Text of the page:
- These words might need to be taught - trunk, breathe, muscles, rumble, trumpet, screech, warning, nudges, stumble, pluck, and squirt. Write each word in letterboxes (introduced in September) and discuss the sounded parts. This facilitates children's word identification and word writing. Write words on word cards, highlighting sounded parts by writing them with different colors. Review the word predator that was introduced with the September issue. Take it from the word wall and ask children to explain what a predator is. Immerse and marinate them in this word construction information in meaningful contexts.
- Introduce any other unknown words using the same procedure. Check the list of words identified by children during the picture walk to be sure words associated with this article are discussed thoroughly at this point. Have students identify the words that label actions. Ask children to demonstrate these particular actions.
- Tell children that they are to listen and follow along while you read the article. With older children, the reading may be done as supported guided reading. This means that students have had an opportunity to preview and practice what they will read. They can read solo or in a duet (two children reading in unison) as their classmates follow along. Stop at appropriate places to discuss the content and carefully monitor children's comprehension.
- Read pages 12 and 13, stopping at the end of each for discussion. Have the following web prepared on a piece of chart paper and begin to fill it in as children discuss the content after reading.
- Read aloud or follow the supported guided reading procedure with pages 14 and 15. Fill in the appropriate section of the web as children recall and retell the information found on these pages.
|Lifting, Picking-up, Reaching, Greeting|
"An Elephant's Incredible Nose"
by Buffy Silverman
|Taking Care of Babies|
|Baby Elephants Use Their Trunks|
|Trunks As Water Hoses|
- Continue this procedure with the remaining pages in the article.
- Later in the day partners will reread the charts.
- Children will draw pictures to go with each area of the web. The teacher assigns children to illustrate particular facts. Be sure all facts are illustrated. Children dictate and the teacher scribes a label or caption for the picture. Older children can do the writing independently.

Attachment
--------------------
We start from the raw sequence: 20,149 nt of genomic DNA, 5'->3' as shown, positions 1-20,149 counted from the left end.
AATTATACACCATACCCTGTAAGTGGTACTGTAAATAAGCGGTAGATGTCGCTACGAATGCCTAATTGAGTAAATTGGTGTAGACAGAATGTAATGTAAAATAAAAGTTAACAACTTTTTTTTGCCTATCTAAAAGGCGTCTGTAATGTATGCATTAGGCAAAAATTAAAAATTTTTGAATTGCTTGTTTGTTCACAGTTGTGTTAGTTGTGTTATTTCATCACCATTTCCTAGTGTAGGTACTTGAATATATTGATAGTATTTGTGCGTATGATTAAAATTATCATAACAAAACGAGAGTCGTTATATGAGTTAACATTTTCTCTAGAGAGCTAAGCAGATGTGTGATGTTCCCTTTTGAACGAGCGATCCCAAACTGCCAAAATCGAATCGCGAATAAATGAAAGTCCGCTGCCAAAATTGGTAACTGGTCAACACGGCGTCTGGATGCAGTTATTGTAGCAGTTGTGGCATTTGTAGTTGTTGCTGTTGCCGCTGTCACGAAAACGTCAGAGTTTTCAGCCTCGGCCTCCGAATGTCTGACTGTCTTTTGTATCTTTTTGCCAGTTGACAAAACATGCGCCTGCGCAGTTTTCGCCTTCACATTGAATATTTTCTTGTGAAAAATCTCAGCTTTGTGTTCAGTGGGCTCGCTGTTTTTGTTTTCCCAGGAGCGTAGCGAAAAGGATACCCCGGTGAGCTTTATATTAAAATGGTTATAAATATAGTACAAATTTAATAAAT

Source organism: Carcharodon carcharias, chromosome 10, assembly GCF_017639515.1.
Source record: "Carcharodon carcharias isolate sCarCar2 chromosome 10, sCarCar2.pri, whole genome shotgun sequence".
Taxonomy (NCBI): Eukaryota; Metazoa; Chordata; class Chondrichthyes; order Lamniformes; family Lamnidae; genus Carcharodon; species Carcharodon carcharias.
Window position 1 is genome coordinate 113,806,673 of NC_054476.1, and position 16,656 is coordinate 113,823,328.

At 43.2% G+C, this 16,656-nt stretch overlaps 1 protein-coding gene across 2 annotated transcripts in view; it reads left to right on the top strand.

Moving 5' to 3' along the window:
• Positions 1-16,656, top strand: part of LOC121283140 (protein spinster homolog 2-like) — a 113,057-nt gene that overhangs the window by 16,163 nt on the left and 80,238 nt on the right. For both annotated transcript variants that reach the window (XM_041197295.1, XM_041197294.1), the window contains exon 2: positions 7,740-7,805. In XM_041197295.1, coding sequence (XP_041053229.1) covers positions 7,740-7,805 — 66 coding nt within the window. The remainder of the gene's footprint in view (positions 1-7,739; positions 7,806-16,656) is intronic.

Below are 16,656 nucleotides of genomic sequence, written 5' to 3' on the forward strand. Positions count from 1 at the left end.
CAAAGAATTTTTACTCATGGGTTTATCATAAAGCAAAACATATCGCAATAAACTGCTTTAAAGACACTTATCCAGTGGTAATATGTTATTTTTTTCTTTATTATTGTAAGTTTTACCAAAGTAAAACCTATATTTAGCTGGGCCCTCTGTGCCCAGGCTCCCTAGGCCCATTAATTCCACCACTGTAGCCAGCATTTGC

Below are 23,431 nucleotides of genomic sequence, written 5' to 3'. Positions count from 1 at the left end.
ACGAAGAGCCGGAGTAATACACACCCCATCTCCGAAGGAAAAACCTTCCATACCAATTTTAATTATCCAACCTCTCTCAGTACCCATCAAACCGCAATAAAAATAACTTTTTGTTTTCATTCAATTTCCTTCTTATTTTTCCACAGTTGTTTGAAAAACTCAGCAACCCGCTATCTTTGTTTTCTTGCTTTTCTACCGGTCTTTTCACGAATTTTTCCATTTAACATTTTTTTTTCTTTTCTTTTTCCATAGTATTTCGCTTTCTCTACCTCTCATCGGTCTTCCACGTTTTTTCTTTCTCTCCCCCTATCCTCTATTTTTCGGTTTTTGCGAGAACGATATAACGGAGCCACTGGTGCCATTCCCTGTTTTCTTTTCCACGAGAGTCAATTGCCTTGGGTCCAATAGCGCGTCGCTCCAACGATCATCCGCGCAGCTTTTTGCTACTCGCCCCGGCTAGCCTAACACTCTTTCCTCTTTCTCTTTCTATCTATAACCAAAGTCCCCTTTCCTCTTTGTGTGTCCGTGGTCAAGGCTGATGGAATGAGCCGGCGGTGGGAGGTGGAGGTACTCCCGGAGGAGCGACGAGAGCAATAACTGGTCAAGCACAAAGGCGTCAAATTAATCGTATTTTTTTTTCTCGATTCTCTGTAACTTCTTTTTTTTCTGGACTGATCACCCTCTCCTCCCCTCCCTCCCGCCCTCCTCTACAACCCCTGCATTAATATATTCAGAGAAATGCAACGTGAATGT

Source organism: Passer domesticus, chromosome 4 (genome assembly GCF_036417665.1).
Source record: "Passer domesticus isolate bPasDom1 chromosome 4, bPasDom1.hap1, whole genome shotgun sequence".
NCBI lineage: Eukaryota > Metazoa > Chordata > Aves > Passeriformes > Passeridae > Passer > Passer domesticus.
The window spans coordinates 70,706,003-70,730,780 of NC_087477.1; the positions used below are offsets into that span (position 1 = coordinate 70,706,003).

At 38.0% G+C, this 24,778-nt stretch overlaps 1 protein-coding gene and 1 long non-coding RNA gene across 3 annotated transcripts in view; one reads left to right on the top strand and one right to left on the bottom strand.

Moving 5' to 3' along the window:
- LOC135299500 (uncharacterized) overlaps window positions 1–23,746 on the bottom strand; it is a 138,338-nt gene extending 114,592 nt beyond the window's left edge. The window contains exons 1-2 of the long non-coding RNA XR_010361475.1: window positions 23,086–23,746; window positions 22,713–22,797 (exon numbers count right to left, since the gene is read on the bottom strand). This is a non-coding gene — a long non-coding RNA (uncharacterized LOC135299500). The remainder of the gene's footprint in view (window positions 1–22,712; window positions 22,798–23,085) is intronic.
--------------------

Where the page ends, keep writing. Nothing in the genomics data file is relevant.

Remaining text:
- As noted previously, children's responses are assessed for intended message and developmental level of word construction. Keep in mind that children need to build conceptual understanding of the function of written language before forms have a purpose. Knowledge of correct forms grows smoothly when preceded by an understanding of function.
- Children's illustrations are attached to the charts.
- Say to students, "We've talked about how dogs and elephants use their noses. Can you think of any other animals that use their nose in interesting ways? Discuss responses.
- Tell students that today we'll read another informational article about more hard working animal noses.
- Have students turn to the article "Who Needs a Nose?" by Melissa Stewart on page 23. Discuss the illustrations. Invite comments and reactions. Continue examining and discussing the illustrations on pages 24-27.
- Introduce new vocabulary. Suggested new words that need to be taught are: anteater, termites, snout, insects, kiwi, shuffle, nostrils, creatures, mole, tentacles, burrow, stubby, scent, petrel, high-pitched, gavials, detectors, antennae, flick, forked, proboscis monkey, and droopy. Introduce any other words that you feel are unknown to children using the same procedure.
- Follow procedures for reading-aloud or supportive guided reading that were previously described. Read about one animal at a time and discuss how that animal uses its nose or nostrils.
- Have a 5 X8 index card prepared for each animal described in the article. On the lined side of the card, write the name of the animal clearly with a marker. Use a bright color. Have a card for anteater, kiwi, star-nosed mole, pig, great white shark, moose, giant petrel, bat, gavials, butterfly, snake, and proboscis monkey. As children share what they've learned, record the interesting facts about each animal on its card.
Children can work with a partner to read over the cards. Assign partners a card to illustrate. They'll add an illustration to the unlined side of another card. If the class is larger that 24 students, you could prepare a card for dog and elephant and/or assign more than one dyad to an animal. Animal information cards and illustrations can be used to create a Match the Nosy Animals game. Children match the animal card to the appropriate illustration. This game can be done at a Learning Center. The game stimulates a lot of rereading. Rereading builds sight vocabulary and fluency. It also increases comprehension and confidence. The game could be taken home on a rotating basis and played with family members.
- Ask students if they've ever had the sniffles and other cold symptoms. Have children describe symptoms they had, how they felt, and what they did to get better.